With the USDA releasing a draft for their rules to approve state hemp programs, states that already have programs are having to adjust. Colorado has embraced the cannabis industry and is the state that currently grows the most hemp. With a relatively mature industry that has been busy growing hemp since 2014, adjusting will take some time.
Farmers are unhappy about the tighter regulations on their hemp. They will have to test their plants much more rigorously to verify that they are growing a legal crop. Producers will also have much less leeway to work with hot hemp, crops that test higher than 0.3% in THC.
The Federal government wants all crops to be tested by labs that are certified by the DEA. Currently, the CDA only has the capacity to test up to 25% of crops, and the capacity from labs that are certified is even lower.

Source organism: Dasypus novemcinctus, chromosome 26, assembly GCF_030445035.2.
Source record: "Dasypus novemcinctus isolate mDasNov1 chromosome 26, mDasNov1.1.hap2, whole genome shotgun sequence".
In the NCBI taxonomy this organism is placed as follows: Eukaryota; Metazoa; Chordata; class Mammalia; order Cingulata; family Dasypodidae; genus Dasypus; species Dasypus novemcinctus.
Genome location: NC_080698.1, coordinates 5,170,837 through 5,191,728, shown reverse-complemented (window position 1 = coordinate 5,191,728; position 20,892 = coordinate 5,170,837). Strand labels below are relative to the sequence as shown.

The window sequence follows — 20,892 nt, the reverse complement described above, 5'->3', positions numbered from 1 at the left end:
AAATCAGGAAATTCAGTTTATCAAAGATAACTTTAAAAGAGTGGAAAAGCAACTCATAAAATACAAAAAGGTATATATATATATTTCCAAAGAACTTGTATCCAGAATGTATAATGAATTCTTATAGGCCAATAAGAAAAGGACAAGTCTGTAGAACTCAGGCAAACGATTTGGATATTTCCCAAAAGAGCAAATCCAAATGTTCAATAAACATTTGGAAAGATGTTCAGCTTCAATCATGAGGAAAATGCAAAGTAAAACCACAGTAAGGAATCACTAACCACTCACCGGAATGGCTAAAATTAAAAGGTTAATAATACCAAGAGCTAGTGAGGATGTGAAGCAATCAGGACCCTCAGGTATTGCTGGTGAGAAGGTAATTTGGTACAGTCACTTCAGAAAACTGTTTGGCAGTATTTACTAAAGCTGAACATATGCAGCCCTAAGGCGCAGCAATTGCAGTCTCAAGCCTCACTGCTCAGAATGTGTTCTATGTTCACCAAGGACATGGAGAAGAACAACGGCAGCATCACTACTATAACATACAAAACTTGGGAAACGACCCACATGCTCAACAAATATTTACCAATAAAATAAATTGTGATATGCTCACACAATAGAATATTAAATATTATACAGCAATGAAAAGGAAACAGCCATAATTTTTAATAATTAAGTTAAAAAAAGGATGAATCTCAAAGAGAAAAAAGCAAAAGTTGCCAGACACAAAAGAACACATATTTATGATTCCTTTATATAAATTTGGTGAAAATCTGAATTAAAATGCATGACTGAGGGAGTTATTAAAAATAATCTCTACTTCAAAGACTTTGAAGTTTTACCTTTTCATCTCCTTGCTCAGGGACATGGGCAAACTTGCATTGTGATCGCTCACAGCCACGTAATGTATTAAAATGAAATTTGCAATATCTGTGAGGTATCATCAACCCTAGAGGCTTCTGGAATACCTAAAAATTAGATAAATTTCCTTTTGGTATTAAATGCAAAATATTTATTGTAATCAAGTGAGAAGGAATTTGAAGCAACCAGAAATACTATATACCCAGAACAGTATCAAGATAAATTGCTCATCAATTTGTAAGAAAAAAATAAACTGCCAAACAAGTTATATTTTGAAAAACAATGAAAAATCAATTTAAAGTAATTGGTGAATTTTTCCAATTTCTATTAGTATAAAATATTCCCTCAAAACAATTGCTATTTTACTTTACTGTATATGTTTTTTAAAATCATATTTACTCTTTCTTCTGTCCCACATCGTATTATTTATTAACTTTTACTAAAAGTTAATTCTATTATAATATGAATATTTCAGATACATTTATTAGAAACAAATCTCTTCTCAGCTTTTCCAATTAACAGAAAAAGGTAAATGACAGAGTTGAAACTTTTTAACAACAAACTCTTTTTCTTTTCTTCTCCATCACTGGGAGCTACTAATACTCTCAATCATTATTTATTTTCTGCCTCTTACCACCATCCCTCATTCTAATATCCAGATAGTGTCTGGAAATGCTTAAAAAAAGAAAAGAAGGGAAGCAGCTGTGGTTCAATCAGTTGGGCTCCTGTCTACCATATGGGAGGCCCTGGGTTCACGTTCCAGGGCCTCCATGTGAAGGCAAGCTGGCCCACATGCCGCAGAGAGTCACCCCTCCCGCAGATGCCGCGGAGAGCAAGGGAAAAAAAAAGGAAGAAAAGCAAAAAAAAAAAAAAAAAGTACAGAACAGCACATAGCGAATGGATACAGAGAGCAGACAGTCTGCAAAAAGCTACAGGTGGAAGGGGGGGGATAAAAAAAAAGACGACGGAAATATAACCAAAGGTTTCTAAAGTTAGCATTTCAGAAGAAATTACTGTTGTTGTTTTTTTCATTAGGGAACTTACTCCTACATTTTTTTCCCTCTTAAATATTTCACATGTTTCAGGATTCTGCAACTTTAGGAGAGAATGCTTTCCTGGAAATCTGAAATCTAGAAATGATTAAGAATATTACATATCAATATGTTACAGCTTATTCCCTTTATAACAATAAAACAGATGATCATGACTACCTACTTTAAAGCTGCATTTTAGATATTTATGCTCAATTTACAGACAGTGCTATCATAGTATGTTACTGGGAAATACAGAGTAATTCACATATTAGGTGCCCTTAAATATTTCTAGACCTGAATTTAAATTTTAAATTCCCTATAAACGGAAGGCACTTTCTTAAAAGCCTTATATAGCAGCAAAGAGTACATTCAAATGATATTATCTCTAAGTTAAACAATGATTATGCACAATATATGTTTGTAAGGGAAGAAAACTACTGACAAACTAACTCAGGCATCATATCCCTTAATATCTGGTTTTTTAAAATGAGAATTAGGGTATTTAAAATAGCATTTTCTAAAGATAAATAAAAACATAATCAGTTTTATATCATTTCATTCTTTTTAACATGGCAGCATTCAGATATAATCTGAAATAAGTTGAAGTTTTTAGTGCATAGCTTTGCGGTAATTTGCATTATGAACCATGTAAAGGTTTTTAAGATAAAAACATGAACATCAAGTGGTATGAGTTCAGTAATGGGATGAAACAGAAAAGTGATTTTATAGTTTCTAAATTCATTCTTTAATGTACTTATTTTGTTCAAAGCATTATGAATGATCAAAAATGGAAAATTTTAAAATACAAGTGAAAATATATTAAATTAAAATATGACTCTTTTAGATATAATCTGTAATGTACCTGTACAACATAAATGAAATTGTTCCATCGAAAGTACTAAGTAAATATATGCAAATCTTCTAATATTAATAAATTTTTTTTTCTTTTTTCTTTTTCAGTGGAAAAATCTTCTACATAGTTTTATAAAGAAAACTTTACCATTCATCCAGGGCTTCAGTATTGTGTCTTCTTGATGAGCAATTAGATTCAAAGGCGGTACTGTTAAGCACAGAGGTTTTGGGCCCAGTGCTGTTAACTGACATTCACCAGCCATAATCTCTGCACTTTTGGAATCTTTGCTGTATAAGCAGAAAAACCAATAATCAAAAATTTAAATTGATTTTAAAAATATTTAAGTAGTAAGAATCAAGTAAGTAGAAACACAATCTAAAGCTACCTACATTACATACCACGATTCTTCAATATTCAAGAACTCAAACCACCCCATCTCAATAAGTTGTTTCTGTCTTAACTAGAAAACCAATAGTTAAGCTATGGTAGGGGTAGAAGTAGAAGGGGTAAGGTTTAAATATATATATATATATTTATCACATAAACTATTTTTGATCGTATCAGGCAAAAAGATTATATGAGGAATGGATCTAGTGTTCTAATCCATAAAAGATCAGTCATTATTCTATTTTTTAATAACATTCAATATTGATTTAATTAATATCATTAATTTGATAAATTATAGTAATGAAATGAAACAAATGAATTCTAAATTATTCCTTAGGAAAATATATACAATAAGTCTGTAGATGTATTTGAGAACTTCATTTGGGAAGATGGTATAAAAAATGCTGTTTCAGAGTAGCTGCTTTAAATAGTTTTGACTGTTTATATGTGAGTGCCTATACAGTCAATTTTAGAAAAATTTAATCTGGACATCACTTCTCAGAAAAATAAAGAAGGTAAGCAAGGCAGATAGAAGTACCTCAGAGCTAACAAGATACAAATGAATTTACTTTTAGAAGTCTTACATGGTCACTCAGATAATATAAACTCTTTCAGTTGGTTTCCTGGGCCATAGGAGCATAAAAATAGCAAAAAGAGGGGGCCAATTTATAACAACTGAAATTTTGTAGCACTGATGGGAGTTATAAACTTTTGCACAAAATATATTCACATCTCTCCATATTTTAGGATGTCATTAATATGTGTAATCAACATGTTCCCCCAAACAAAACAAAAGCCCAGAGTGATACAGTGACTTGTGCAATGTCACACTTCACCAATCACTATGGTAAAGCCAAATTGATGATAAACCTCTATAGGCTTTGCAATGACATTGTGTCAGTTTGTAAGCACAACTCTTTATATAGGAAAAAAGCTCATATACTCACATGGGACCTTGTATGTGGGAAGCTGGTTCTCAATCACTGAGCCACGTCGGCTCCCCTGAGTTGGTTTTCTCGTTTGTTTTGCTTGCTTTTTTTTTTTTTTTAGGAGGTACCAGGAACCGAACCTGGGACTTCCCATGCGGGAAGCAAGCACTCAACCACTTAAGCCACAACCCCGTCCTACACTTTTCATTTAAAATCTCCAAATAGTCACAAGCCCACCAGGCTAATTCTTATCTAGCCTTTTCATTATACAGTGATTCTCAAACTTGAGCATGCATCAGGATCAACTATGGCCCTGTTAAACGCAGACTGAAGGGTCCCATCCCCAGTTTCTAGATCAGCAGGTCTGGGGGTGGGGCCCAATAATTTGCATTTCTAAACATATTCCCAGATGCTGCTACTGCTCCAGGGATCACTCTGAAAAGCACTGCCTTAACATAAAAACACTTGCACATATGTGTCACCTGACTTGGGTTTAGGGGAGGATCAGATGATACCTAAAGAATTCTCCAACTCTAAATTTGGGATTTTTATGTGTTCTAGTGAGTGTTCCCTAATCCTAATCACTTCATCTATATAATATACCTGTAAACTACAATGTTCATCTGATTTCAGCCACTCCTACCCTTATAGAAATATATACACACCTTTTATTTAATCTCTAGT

The Rules do offer a range of uncertainty for farmers, allowing tests to come back with up to 0.5% before they need to destroy the tested crop.
However farmers have been pushing for a 1% THC limit on their crops to have more room to work. They argue that the higher level makes it easier to work with a crop whose THC levels can change depending on many different factors. More crops will also be able to be used and won’t have to be destroyed.
The destruction of crops will be the biggest place where state and federal agencies will clash. The USDA wants crops that test too high to be immediately destroyed by the DEA. Colorado right now allows farmers a few weeks to get the THC levels down before they have to destroy the plants. Right now insurance strictly does not cover THC levels as a loss, leaving farmers with few forms of recourse if they go through the hard work of growing their hemp just to end up with a hot batch.